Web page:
Both Peggy Orenstein and Cara Natterson have children who — deliberately, I assume — are mentioned only occasionally in their excellent books about raising better boys. Instead, Orenstein relies on the revealing and sometimes painfully intimate interviews she conducted over the course of two years with boys aged 16 to 22, and Natterson draws from years of practical experience as a pediatrician, and her ability to boil down complicated scientific studies to their tablespoon of curative parental medicine. But the personal stakes for both authors are clear, and urgent. These writers are worried. Our boys get awkward and quiet; we parents get awkwarder and quieter. To her credit, Orenstein acknowledges her biases.
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Just this morning my eight-year-old daughter watched me walk naked from the bathroom to my bedroom. I explained that my stomach had to stretch to make room for each baby before shrinking back again after I gave birth. All my children — my husband Mathew and I have two sons, Oliver, 11, and Cruz, nine, as well as Mikaela — are used to seeing me walking around happy and comfortable in my own bare skin. In fact, I believe that every little girl should grow up seeing her mother naked on a regular basis. A survey by childcare professionals found that girls experience body dissatisfaction from the age of eight and less than half of girls aged between ten and 17 like the way they look. So as mothers we need to show them irrefutable evidence of body positivity from a very early age. The best way to do that is by letting them see our own bodies in their varied and naturally beautiful forms. Nor should we be hyper-critical of our flaws in their company.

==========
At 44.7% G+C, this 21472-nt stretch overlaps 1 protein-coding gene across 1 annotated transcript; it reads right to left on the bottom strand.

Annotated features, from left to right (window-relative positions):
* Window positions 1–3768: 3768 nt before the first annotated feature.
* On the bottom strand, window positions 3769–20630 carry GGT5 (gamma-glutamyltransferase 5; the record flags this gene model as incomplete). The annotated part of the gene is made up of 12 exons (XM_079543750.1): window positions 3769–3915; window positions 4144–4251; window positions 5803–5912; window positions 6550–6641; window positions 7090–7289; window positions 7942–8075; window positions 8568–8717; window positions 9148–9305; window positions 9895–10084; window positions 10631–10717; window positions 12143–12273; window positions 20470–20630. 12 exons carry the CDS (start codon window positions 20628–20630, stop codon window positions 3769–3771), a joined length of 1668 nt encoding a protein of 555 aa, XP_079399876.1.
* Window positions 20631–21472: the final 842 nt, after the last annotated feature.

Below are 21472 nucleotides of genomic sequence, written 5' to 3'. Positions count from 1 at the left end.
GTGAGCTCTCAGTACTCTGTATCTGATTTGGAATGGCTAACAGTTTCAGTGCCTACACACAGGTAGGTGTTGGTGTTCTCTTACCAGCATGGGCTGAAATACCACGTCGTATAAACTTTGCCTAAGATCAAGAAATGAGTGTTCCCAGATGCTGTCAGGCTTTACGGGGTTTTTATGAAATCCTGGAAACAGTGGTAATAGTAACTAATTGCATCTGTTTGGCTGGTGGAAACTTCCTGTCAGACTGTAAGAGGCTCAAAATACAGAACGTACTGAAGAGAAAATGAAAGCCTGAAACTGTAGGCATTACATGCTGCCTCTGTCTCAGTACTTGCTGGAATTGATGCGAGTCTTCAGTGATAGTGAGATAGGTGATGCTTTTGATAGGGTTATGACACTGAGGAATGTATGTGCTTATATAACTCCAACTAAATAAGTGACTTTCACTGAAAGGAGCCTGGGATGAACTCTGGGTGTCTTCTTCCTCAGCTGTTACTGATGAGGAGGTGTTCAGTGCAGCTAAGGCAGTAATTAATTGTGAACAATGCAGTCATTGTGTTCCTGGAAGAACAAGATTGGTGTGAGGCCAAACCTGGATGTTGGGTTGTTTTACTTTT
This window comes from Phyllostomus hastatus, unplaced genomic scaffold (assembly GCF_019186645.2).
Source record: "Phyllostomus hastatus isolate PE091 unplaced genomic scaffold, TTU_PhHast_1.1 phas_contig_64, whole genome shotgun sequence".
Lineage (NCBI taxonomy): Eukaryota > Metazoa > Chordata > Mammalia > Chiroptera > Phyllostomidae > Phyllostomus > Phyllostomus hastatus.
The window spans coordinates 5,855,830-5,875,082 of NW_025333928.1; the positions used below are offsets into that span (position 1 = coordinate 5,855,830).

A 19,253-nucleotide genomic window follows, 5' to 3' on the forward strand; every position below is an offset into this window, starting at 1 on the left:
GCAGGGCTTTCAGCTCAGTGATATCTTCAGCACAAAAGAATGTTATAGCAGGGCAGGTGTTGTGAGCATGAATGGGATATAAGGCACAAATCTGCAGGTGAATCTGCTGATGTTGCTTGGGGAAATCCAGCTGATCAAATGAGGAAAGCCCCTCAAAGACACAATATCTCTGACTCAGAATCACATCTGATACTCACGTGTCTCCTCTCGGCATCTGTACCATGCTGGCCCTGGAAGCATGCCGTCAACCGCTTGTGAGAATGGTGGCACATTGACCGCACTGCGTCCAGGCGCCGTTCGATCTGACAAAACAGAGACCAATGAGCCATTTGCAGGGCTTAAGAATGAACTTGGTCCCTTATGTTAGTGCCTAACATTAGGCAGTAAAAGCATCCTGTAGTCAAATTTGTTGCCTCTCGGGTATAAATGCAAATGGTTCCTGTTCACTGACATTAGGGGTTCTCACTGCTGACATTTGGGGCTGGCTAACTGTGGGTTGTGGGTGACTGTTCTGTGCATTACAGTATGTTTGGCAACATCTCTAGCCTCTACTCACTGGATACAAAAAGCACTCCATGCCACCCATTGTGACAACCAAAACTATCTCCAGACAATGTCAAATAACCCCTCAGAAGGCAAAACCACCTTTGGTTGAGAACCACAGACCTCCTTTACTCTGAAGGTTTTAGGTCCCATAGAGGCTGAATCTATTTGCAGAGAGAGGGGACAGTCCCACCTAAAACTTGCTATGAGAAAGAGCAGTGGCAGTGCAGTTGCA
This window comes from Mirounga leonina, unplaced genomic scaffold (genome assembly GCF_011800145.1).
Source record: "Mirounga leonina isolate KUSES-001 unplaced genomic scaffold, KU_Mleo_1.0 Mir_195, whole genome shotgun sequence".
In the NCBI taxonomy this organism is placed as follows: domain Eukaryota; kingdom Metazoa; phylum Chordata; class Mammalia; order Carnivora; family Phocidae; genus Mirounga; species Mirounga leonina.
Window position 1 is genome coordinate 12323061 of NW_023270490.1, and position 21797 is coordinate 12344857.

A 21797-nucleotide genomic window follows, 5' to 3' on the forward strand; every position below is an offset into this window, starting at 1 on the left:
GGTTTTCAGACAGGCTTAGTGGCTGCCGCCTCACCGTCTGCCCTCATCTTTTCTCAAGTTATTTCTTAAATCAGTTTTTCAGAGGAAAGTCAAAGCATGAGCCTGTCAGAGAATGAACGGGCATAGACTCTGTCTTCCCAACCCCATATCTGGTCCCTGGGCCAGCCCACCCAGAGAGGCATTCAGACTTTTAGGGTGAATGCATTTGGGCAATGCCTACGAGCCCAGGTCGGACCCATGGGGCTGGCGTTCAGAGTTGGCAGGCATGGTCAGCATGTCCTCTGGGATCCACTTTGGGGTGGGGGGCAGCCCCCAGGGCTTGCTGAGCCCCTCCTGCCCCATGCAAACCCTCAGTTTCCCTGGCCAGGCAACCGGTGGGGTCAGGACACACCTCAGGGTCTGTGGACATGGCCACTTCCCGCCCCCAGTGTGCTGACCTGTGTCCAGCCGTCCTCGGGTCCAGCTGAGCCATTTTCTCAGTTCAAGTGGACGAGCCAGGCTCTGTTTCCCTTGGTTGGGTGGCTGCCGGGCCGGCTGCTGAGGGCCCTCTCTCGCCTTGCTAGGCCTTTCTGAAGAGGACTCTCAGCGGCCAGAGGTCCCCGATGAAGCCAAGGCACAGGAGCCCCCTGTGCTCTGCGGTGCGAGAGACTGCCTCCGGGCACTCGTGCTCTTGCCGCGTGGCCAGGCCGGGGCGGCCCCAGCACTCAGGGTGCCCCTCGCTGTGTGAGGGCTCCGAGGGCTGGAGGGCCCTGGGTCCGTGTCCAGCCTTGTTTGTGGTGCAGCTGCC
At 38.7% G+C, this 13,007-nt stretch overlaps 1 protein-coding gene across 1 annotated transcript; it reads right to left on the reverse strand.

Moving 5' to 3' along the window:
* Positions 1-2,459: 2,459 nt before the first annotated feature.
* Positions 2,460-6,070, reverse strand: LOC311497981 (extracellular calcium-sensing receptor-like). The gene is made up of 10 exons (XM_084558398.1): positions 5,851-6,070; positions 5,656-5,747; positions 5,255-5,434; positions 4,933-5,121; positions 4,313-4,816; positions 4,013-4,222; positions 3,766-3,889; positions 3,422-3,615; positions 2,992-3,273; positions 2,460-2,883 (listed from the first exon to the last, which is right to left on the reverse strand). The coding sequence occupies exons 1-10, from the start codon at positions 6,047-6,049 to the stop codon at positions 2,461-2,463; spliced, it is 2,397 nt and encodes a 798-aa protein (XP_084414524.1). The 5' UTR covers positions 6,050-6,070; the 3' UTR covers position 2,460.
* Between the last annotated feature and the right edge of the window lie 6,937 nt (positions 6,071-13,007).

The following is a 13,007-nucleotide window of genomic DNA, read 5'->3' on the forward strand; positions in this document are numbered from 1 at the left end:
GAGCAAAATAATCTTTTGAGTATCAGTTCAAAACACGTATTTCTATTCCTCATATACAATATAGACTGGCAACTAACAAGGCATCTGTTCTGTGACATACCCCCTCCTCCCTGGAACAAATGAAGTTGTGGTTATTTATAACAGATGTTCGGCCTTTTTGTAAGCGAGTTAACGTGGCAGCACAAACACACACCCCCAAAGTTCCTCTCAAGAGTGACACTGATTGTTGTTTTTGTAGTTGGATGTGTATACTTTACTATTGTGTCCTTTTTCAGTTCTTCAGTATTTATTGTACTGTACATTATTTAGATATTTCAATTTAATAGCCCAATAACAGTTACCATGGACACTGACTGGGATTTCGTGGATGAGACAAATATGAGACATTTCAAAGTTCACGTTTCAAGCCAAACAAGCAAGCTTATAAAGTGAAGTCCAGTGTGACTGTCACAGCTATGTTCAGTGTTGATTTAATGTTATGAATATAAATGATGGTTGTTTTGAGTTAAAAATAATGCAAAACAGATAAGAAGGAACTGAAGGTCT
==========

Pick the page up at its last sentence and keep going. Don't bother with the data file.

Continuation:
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If I were you, I would sever the relationship and find someone else. When she had a strict 6: If there was a disagreement, one person was supposed to submit to the other, consult a rulebook that covered almost everything, or turn to a church leader to decide for them. That's what love is, right. Most of us were Mormons and one point, many of us were even TBMs. If your relationship has gotten very serious, your girlfriend will probably try to find agreement in your faiths. Also, I'm not involved with a doctor but I am an RN and spend quite a bit of time with them. By the end of the first date with my husband I knew I wanted him to be a part of my life. I feel sorry for you, not because your husbands are working so hard but because you gave up your own lives. Good luck and best wishes as you head back out into the dating pool. He should tell her that he will never convert, and that if she will not be happy unless he does, the relationship should end.